I feel like my first true adventure happened when I was sixteen years old. Although my folks had taken me traveling and on hikes through the woods, my whitewater rafting experience with my Dad was a true adventure – one that was unpredictable and a little daring. Sure enough, we came home to my (likely terrified) mother to report that our raft had flipped on a class five rapid, leaving the two of us to rely on our swimming skills and lifejackets to traverse the remainder of that section of river. It was definitely scary, but I came away from the experience triumphant.
I suppose something happened after that: I could not get enough adventure in my life. I signed up for my first triathlon the following summer; I moved thousands of kilometers away from my parents to go to university. I became obsessed with travel, embarking on a trip to Romania to work in an orphanage, a gap year in Australia, and another gap year traveling around southeast Asia and the south Pacific. I signed up to run a marathon, and then figured if I could do that, I might as well sign up to play on a women’s tackle football team. Soon after, I had broken the record for the fastest swim across the Northumberland Strait, and summited Mount Kilimanjaro.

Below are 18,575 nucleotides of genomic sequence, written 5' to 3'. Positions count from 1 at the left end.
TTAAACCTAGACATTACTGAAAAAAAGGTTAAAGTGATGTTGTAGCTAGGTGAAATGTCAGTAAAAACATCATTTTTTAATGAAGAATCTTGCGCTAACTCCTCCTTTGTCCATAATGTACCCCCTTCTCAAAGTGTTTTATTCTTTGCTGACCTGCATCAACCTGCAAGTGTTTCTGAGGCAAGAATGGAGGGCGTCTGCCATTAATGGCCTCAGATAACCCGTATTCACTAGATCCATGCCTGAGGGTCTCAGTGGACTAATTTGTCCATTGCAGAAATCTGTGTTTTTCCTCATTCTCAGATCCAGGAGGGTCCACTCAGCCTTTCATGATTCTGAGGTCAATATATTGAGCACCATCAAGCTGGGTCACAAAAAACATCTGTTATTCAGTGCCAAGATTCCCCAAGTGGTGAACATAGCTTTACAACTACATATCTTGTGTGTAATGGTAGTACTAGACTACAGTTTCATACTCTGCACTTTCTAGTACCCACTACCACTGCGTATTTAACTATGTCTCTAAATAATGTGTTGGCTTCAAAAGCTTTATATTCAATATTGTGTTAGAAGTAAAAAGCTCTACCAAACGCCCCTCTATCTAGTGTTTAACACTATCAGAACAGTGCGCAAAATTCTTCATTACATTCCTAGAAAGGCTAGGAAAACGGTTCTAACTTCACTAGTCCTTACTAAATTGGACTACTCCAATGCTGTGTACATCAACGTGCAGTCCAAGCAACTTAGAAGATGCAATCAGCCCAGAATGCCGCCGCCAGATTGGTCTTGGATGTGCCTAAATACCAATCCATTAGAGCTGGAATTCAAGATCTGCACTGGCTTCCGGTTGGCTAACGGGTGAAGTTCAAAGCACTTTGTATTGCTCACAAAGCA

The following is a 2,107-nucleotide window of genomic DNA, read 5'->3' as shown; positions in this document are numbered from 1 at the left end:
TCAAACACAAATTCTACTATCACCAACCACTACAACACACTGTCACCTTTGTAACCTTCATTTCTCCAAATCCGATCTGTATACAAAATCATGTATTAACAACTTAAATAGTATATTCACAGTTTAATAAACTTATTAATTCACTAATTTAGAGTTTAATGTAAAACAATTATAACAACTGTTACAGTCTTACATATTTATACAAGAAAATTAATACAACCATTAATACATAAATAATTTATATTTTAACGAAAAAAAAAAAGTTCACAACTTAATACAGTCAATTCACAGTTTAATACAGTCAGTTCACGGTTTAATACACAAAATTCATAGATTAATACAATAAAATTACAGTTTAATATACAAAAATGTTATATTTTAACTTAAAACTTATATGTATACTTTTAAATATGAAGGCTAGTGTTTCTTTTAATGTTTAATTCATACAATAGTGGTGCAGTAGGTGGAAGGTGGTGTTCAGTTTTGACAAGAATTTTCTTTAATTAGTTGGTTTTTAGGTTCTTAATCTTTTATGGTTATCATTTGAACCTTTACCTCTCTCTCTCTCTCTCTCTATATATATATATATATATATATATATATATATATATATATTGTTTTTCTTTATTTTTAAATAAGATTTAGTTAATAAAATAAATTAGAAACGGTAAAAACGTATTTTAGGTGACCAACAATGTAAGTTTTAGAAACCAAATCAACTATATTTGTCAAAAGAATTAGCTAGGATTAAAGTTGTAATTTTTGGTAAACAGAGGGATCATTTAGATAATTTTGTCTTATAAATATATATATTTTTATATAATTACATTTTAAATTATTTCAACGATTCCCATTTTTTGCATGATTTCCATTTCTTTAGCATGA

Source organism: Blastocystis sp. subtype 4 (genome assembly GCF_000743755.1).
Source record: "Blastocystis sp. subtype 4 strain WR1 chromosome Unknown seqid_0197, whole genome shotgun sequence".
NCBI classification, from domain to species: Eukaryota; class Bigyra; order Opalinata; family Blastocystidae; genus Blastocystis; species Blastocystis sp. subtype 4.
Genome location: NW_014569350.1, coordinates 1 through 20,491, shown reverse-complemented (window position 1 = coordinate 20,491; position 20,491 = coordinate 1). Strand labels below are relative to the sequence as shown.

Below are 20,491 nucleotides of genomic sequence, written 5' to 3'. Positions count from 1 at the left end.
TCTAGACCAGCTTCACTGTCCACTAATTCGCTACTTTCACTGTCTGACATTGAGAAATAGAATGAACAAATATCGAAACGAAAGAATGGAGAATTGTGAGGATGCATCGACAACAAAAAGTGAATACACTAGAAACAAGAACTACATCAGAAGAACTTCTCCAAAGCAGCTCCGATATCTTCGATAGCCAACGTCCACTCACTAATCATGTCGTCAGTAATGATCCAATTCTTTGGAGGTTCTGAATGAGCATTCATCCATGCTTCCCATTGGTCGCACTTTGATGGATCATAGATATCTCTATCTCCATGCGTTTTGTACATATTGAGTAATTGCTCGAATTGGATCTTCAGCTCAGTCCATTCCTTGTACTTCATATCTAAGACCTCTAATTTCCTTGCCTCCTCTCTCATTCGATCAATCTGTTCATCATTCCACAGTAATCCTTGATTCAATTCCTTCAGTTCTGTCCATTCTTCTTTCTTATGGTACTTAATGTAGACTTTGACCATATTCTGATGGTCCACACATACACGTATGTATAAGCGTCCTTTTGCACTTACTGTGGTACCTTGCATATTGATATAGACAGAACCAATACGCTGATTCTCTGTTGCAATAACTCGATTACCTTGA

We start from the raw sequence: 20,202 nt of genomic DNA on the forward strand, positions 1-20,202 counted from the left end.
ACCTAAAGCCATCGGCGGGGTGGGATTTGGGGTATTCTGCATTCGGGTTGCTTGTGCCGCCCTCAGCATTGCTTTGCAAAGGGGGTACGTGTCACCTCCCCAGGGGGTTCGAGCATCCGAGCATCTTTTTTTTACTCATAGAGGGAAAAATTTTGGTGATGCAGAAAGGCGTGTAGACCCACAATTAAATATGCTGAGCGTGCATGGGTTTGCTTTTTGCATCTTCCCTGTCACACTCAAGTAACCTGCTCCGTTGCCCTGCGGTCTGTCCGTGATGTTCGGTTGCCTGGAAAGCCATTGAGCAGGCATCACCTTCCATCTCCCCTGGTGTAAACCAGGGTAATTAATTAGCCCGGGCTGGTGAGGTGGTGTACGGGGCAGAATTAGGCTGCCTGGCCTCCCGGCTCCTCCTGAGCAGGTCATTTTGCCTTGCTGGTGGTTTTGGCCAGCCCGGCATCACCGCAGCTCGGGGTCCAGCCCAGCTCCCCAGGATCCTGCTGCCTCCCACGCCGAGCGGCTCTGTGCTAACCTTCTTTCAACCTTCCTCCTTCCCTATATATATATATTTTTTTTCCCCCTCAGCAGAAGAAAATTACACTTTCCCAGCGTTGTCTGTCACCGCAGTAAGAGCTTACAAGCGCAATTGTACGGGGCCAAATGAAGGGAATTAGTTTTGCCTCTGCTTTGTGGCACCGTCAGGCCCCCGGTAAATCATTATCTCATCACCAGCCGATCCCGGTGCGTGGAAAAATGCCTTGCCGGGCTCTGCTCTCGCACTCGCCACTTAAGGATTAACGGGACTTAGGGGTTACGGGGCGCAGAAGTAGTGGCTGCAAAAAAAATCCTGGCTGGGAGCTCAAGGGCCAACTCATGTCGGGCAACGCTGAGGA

Each experience, beginning with that rafting trip, built upon the next: every time I stepped into the unknown I took a risk, a leap of faith, and I was forced to take a deep breath and assume that I had the strength and courage and wherewithal to complete the next challenge. Every time I succeeded, I became that much more aware of my own strength, courage and wherewithal. I became confident. Confident that I could do anything.
Imagine if we gave our daughters opportunities to see their own strength and courage – by encouraging them to try new – maybe scary – things, to dare, and to dream. Imagine if we did that for ourselves. Like yoga, or meditation, or learning to play the piano, building confidence through adventuring is a practice that you must dedicate yourself to. It starts with going for a run in a downpour, and when you learn you have the willpower to commit to that, you might sign up for the next community swim meet. When you know that you can jump into that pool and give it your all, perhaps you’ll plan a solo camping trip. Soon, you’ll find that your newfound self-assuredness – your belief that you can do anything – will have you asking for a raise, asking your partner to marry you, and generally putting yourself out there because you’re accustomed to the gallop your stomach does when you step into the unknown, and you have cultivated a little voice inside your head that tells you you can do it.
Has an adventure boosted your confidence levels? What happened? How has it affected the way you approach the rest of your life?